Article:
• Required Performance Level – this is the performance level the buyer expects delivered by the seller and should be the design point for the sellers solution (e.g. to make sure consistent ensure delivery of this level of performance to the buyer the seller needs an amount of staff, spare parts, vehicles, etc.). This typically represents the level where the buyer would pay the seller all (100%) of the performance fee against this performance measure.
  • Minimum Performance Level – this is the performance level where the buyer receives no value from the service being delivered by the seller noting this point may not be ‘0’ performance (e.g. the buyer’s requirement may specify a minimum number (level) of emergency vehicles required each day as opposed to the minimum number being 0 vehicles). This typically represents the level where the buyer would not pay the seller any of the performance fee (0%) against this performance measure.
  • Inflection / Elbow Performance Level – this is a performance level between the required and the minimum performance level and “shapes” transition from the minimum performance level to required performance levels. This can be a simple as a straight line between the two levels (e.g. linear), or as in the case for the Australian Department of Defence, this typically sits half-way between the minimum and required performance levels and represents the point where the buyer would pay the seller 80% of the performance fee against this performance measure. However, there are many ways of doing this.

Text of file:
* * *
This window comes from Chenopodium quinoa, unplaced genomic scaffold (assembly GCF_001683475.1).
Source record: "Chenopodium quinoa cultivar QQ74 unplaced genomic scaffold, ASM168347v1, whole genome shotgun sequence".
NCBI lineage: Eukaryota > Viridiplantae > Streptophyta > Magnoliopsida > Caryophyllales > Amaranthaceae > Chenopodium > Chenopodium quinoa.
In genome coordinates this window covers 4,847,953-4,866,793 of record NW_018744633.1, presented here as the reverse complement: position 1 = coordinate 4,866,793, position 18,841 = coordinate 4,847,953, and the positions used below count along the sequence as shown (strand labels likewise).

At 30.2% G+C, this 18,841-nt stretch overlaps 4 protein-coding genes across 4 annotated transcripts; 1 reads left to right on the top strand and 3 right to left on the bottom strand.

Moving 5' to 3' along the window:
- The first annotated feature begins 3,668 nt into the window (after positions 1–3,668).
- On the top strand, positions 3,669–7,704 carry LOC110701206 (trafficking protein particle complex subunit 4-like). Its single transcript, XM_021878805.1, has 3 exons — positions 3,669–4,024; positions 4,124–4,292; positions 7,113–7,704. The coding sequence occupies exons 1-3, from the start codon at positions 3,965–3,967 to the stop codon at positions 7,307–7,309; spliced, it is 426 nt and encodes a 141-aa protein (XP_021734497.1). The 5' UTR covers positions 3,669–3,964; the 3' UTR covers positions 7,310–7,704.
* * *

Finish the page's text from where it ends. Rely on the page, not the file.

• Incentive Performance Level – this is a performance level above the required performance level where the buyer may pay the seller more than the performance fee (greater than 100%) against this performance measure. However, paying an incentive usually only occurs where the delivery of superior performance delivers added value to the buyer and will usually be limited to a specific amount.
PBC Performance Levels

Figure 1 : PBC Performance Levels